(CNSNews.com) - On the same day the Biden administration announced the release of 50 million barrels of oil from the Strategic Petroleum Reserve -- an attempt to temporarily reduce gasoline prices by a few pennies -- Energy Secretary Jennifer Granholm was asked a pertinent question:
"I’m curious if you know: How many barrels of oil does the U.S. consume per day?" a reporter asked the Energy Secretary, who appeared at a White House briefing on Tuesday.
Granholm's response: "I don’t have that number in front of me. Sorry."
The reporter, however, had looked into it: "So, some suggest it’s about 18 million (barrels), which would suggest you’re releasing less than three days’ worth of supply from the Petroleum Reserve. Why is that enough?"
Granholm stumbled through her answer, as follows:
Well, we — what we are doing, plus what other countries may be doing — which will be less than what we’re doing because we have the largest amount of strategic petroleum reserves — we believe will be this bridge.
I mean, the Energy Information Agency has said, for example, that, in December, the am- — this is what they have projected. Now, again, it’s probably more of an art than a science. Projecting is subject to a lot of different volatility. But that, in December, the price will be $3.19 a gallon, and then, in January, continue to go down.
So, this is really a question about a short-term strategy that allows us to make this bridge. So, it’s not — we’re going to not supply all of the oil for three days, obviously. We want to — we will be releasing it over a period of time. And we will have a certain amount that each particular cavern is releasing. But we’re not saying that we’re going to be supplying all oil for the country. We’re just going to try to do what we can to temper.
(According to the U.S. Energy Information Agency, "In 2020, the United States consumed an average of about 18.19 million barrels of petroleum per day.")
Granholm emphasized that the 50 million barrels is not going to be released "all at once."
"It will be thoughtfully done over the next bit of time. And it will be dependent on those who bid. So, that takes a little bit of time to do," she said.
The reporter followed up again: "But listening to you just now –- it sounds like you’re saying the price is going to hit a certain amount in December and then down into January, it will hit a lower mark--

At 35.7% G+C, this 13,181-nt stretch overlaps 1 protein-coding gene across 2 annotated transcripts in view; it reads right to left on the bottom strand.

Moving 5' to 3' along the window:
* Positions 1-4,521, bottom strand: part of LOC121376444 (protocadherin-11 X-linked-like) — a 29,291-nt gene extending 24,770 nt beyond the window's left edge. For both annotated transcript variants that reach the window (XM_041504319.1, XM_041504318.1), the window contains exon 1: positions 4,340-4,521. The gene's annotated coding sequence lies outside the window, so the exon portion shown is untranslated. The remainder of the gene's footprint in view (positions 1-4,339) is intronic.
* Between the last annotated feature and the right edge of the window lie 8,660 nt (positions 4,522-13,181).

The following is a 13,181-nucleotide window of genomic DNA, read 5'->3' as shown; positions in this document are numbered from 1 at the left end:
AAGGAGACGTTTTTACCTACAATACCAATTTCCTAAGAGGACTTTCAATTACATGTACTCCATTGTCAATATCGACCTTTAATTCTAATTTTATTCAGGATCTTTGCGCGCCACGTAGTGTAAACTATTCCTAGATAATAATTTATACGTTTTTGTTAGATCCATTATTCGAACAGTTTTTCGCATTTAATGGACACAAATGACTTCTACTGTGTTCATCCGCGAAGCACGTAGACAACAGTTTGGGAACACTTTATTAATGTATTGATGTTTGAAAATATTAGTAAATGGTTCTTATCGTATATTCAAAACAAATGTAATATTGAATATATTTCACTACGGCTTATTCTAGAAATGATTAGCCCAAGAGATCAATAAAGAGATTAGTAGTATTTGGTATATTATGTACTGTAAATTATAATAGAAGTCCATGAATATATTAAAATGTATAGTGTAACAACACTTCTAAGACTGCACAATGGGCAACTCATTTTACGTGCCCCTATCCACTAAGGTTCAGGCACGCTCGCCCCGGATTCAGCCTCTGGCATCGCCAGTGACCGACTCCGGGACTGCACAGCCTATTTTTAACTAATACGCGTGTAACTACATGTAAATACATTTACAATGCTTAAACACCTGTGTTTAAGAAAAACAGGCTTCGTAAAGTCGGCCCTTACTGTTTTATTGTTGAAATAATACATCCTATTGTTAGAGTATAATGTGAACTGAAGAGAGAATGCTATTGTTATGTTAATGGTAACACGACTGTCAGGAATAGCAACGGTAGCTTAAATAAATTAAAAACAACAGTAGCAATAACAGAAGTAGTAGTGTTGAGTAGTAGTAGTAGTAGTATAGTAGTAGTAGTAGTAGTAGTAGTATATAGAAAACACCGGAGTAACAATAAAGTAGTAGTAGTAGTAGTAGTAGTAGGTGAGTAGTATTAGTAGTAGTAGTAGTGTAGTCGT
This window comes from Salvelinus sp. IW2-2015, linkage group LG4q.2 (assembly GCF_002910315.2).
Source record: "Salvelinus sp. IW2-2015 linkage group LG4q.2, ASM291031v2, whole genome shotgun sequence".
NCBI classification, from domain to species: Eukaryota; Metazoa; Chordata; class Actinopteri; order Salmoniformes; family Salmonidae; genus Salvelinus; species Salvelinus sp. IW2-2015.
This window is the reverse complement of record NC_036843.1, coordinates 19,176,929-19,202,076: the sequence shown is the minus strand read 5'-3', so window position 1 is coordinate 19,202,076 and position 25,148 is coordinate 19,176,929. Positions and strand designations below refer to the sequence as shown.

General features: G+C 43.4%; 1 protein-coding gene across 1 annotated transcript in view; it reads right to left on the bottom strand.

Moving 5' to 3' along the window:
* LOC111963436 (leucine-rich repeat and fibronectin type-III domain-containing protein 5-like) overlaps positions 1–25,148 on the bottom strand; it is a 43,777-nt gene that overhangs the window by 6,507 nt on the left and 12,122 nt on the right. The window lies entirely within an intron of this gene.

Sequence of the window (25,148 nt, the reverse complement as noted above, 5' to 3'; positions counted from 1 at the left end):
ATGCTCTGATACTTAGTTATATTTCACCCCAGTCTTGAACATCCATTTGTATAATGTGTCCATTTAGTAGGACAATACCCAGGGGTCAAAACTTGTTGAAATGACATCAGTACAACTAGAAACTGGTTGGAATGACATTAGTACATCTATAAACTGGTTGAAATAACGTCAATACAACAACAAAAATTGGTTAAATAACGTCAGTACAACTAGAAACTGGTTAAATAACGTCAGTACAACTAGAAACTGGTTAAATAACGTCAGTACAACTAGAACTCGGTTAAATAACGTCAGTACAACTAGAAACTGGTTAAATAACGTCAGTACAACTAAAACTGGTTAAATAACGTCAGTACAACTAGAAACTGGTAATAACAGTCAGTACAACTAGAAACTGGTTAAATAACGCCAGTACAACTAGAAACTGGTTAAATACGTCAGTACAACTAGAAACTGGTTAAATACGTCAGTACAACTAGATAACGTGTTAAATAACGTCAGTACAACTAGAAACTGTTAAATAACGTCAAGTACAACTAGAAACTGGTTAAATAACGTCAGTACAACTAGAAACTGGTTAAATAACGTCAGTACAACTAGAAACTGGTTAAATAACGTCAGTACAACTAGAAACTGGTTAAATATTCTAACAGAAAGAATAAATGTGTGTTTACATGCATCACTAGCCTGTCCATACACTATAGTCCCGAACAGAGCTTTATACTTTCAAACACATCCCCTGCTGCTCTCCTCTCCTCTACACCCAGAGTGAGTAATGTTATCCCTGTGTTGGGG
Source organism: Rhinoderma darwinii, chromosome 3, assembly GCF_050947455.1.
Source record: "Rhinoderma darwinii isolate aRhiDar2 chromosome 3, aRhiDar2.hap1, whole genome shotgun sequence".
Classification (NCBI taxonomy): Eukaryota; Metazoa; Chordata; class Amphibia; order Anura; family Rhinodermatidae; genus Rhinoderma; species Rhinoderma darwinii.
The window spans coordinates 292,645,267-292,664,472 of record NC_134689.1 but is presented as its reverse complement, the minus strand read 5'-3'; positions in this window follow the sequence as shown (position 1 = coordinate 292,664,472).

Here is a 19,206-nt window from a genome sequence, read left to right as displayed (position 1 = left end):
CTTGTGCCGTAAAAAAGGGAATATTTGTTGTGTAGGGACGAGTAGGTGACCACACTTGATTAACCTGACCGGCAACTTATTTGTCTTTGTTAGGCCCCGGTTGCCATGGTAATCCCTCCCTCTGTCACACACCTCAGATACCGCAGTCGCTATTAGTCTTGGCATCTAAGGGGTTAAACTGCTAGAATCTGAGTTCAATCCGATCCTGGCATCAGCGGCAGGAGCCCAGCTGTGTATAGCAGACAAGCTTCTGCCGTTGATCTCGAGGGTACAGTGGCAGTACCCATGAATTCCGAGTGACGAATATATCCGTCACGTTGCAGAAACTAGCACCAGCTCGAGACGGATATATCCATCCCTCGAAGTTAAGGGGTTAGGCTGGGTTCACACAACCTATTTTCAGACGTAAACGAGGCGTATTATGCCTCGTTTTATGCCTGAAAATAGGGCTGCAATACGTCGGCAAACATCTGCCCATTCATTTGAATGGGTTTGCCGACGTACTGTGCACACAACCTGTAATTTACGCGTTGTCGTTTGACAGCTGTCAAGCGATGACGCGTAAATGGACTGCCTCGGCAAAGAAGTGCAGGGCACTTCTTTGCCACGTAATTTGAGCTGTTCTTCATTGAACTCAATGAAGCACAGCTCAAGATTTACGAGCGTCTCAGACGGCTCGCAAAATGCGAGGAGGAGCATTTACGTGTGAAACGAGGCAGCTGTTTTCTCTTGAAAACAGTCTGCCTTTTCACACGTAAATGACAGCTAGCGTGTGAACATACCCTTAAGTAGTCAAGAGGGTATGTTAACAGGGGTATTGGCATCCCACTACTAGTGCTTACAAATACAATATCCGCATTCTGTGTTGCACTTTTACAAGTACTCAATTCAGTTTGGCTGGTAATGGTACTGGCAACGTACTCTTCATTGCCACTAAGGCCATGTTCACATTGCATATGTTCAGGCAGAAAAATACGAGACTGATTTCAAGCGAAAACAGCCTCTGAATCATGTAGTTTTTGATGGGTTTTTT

"Yeah, it will be over a few weeks," Granholm interrupted.
The reporter clarified, "So, we’re looking at increased prices continuing through the Christmas season."
"Well, we’re hopeful that this will — because it’s increasing supply and it’s the largest effort ever, we are hopeful that there will be a lid," Granholm said. "Although some of this, honestly, has — there has been movement on oil. The price of per barrel has dropped about 10 percent since this conversation started and was out there.
"So, we’re hopeful that prices will be stabilized and start to move down. We are not saying that there is going to be some dramatic difference. But we also are recognizing — and everybody needs to, I think, be a partner in letting people know that last year was an anomaly because demand during COVID for gasoline was so low that the prices that the prices were so low.
"And when demand is high, the price goes up. And demand now has exceeded supply, and we are doing our part to make sure that we can alleviate as much of that pain as possible."
Another reporter asked Granholm, "So, bottom line: How soon will Americans see prices at the pump drop? And how long do you expect that to last?"
"Yeah, I’m –- I — I’m not going to make a prediction about how much and how long," Granholm said, repeating that "it won’t happen tomorrow, but it will happen over the next few weeks that people, hopefully, will start to see the difference."
"Before the end of the year?" the reporter asked. "Before the Christmas holiday?"
"I think that people will start to see some ticked down over the next bit," Granholm parried.
"Yeah, again, it’s hard to predict what gasoline is going to do because it is a global market," Granholm said.
"But we are doing what we can right now, because this is a bridge to a longer-term issue. It’s a short-term pinch. We want to make sure we do what we can to sort of even out the market while these prices come down.
"And in the long term, of course, the long-term solution is to build clean. And that’s what we’re doing."